The city of Jerusalem is the center of Judaism. And is a city that stood its ground in history, thus still being a very important city nowadays.
Photo Source: wikipedia
During its long history, Jerusalem has been destroyed, besieged, attacked, captured and recaptured a lot of times. Its oldest part was settled 6000 years ago, making Jerusalem the oldest city in history.
Below you can see a timeline of the City of Jerusalem:
Photo Source: wikipedia
The Ancient Period (First Temple period)
Ceramic finds in Jerusalem date back to the 4th millennium B.C., this meaning the Copper Age. And other finds confirm it was inhabited permanently throughout the Bronze Age and until these days.
In the late Bronze Age, the area was part of the Egyptian empire, and Jerusalem was the capital of an Egyptian city-state. During this period the city was already being attacked and invaded, the most important invasion being that of king David.He then moved the capital from Hebron to Jerusalem, making it the capital of the united Kingdom of Israel.
This is how the city of Jerusalem may have looked in that time:
Photo Source: stephenmillerbooks.com
Near a remote corner, you can see the Great Temple of Jerusalem, built by David’s son, Solomon. This is where the Ark of the Covenant was placed, giving the temple a great importance for Jews and later for Christians.
Other archaeological remains from that period include Hezekiah’s Tunnel, decorated with the Siloam Inscription, Broad Wall, Monolith of Silwan and Israelite Tower.
The Classical Antiquity (Second Temple period)
After Solomon’s Temple was deserted in the 6th century BCE, Persian king Cyrus the Great called the Jews back to Judah to rebuild it. 70 years after the destruction of the First Temple, the Second Temple was completed. In the 5th century, Jerusalem was again the capital of Judah and the center of Judaism.
Many tombs have been discovered, dated in the Second Temple Period. They were mainly tombs of high priests, decorated with Doric columns and Hebrew and Aramaic inscriptions, dated between 100 BCE and 100 CE.
In the following years, Jerusalem and Judea came under various occupations: Ptolemaic, Seleucid, Maccabean, etc. In the 1st century CE, Jerusalem became the object of Roman disputes. When Herod the Great became king, he expanded and beautified the city, by building walls, towers and palaces. He also butressed the Temple’s courtyard with up to 100 tons of stone blocks.
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After the first Jewish – Roman war and the Bar Kokhba revolt, the Judaea province began to become Syria Palaestina. Being romanized, the Jews were banned to enter the city, on pain of death. This went on until the 7th century CE.
During this time, from the 4th century, emperor Constantine I had built Christian sites in the city, such as The Church of the Holy Sepulchre. Its peak in population and size was reached at the end of the Second Temple period. During almost the whole 7th century, Jerusalem was again attacked and occupied by various civilizations: Persian, Syrian, Sassanid, etc.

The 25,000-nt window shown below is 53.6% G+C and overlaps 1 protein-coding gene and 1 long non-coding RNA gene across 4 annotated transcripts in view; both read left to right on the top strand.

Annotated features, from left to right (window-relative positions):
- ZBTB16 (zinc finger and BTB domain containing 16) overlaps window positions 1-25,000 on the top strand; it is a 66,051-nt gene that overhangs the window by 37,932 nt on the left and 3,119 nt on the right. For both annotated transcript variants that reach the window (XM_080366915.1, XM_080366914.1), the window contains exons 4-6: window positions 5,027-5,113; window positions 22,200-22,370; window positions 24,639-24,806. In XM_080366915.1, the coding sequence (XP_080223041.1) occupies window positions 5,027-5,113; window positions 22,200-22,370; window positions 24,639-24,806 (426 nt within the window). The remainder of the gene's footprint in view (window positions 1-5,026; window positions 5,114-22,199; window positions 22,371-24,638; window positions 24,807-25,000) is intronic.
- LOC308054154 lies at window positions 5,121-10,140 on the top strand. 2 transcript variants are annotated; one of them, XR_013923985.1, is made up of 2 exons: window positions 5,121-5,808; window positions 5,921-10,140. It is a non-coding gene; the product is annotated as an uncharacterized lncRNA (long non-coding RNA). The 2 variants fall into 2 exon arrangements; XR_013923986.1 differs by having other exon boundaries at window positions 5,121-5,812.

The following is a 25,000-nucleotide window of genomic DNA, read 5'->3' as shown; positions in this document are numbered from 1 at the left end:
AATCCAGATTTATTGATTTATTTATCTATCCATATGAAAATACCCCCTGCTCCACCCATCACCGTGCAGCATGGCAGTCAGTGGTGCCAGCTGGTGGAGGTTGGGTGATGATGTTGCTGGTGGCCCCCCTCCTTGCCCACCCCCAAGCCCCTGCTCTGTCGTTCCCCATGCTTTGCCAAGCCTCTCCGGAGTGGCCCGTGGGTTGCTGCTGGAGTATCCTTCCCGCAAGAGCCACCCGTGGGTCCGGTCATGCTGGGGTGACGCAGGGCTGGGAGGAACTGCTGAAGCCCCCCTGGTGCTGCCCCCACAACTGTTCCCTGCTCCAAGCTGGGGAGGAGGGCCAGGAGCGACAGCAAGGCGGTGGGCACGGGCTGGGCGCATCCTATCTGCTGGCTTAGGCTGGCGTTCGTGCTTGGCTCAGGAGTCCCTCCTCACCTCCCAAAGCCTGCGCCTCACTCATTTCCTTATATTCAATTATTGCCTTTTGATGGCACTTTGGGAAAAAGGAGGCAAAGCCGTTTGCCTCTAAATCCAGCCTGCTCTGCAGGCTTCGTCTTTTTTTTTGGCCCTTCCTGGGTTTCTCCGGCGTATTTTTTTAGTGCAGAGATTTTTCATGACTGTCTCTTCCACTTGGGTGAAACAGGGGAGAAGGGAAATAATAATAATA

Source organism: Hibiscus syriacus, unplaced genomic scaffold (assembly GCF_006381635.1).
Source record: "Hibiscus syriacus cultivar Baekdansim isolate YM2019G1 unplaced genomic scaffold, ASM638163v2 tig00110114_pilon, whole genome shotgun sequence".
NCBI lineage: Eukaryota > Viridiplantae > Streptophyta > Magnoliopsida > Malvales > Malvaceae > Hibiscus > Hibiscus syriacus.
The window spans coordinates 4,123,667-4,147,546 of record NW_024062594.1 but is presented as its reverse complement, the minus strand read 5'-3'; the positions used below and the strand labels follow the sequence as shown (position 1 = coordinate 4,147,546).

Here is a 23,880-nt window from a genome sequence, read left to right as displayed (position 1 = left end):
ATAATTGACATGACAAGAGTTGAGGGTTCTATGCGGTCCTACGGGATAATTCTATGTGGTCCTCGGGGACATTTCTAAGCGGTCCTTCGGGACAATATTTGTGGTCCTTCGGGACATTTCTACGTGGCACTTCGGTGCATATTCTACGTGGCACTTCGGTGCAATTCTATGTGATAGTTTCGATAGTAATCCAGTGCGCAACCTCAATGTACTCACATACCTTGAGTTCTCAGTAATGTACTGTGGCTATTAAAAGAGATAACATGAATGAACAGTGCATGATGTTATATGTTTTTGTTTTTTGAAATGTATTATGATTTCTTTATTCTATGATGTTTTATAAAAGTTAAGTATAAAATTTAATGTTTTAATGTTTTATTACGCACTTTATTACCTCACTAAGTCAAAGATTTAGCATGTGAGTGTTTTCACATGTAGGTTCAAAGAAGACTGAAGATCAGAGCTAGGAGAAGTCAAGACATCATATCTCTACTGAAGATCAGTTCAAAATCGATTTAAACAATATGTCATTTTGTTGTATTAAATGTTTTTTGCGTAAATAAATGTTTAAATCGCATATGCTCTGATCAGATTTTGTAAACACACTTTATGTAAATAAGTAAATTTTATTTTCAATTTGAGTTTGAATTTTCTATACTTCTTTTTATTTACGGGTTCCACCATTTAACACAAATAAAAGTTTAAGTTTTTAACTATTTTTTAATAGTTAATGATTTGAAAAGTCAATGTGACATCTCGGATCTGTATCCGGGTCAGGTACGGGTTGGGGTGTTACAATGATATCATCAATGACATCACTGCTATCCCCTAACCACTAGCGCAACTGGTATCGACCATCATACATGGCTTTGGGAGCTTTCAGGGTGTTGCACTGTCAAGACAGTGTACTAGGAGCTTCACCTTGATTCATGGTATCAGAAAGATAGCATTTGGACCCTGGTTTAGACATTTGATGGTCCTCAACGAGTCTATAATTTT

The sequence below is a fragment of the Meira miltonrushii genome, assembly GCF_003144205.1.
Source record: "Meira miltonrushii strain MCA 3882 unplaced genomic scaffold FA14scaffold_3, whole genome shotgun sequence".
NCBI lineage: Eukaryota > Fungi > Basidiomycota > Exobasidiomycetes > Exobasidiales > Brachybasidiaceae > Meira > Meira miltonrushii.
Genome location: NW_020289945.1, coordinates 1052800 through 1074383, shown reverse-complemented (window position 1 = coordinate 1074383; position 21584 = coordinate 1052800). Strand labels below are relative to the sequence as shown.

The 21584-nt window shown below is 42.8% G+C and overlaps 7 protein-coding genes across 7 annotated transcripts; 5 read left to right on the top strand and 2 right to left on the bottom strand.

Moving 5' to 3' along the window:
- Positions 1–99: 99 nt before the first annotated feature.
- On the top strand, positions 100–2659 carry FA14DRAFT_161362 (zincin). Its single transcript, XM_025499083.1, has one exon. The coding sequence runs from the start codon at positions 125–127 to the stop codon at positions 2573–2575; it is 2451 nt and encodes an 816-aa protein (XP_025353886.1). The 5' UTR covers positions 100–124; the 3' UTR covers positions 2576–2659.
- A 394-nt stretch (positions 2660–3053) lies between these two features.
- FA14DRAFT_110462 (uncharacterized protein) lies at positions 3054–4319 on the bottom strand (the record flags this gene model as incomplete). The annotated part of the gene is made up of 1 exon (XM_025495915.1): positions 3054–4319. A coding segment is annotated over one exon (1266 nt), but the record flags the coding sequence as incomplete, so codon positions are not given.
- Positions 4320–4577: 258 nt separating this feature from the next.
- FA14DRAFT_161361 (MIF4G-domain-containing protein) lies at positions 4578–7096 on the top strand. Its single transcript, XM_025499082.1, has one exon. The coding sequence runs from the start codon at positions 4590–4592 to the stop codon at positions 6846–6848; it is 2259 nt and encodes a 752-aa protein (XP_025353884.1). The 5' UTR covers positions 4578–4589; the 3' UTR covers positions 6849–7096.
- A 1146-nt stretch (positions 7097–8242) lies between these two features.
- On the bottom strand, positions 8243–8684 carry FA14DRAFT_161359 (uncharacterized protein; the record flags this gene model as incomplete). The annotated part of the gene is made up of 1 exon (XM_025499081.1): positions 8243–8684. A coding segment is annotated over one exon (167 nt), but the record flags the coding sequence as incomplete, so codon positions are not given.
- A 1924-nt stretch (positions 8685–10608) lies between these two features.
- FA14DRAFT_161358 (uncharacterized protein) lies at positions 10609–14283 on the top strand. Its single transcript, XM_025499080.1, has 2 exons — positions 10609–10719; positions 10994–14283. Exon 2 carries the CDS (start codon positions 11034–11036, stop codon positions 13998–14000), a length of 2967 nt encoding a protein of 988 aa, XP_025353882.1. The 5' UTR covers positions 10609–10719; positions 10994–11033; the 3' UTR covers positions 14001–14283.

At the end of the 7th century, Jerusalem was under siege, and Sassanids and Jews slaughtered thousands of Christians in the city. Its monuments and churches were destroyed.
The Middle Ages
The MIddle Ages was a time of crusades and Muslim conquest. Muslims conquered Jerusalem at the beginning of the 7th century and began the Islamization. This was possible through religious practices, changing the names of the city and important buildings. With the arab conquest, Jews were allowed back to the city and Christians were allowed to keep their feasts and churches.
In the 11th century Christians were expelled from Jerusalem, but soon it was conquered back by crusaders. They massacred most of the Muslim and Jewish population and then recolonized the city with people from many places, to avoid the surviving Muslims and Jews to return.
Photo Source: wikimedia
The 12th century brought another change of situation: Saladin wrested back the city of Jerusalem and allowed Jews and Muslims to come back. Frank soldiers were expelled, but the early Christian population was permitted to stay. After Saladin conquered the city, he began developing and restoring it to its former glory.
In the 13th century, Jerusalem was sacked by Tatars, ruled by Mamluks and disputed between them and Mongols. It was also affected by many earthquakes and the black death.
The Modern Period
From the 16th to 20th century, Jerusalem was ruled by Ottomans and evolved peacefully and beautifully. It remained an important religious center and the walls around the Old City were rebuilt.
Photo Source: anoldrunner.wordpress.com
Many innovations were brought by the ottomans: modern postal systems, regular stagecoach and carriage services, railroads, etc.
The modern period is not free of disputes. Although it flourished peacefully, Jerusalem was still disputed between Christians, Muslims and Jews. It was annexed by Egypt, attacked by Arabs, the most targeted being the Jews and Christians. Once again, Ottoman rule was reinstated at the end of the 19th century, but many Egyptian Muslims remained in the city, along with Jews from Algiers and North Africa. Minorities were harassed and consular representatives tried to do something to stop that. Christian pilgrims doubled the local population around Easter time.
Disputes over the city still go on today. Both Jews and Muslims claim to be the first and rightful occupants of Jerusalem. Some Islamic leaders pretend that Jews have no historical connection with Jerusalem.
Jerusalem is now regarded as a divided city between the Israeli and the Palestinians.
Photo Source: wikimedia commons
Have you ever heard of any other city so full of history and so disputed over the centuries?
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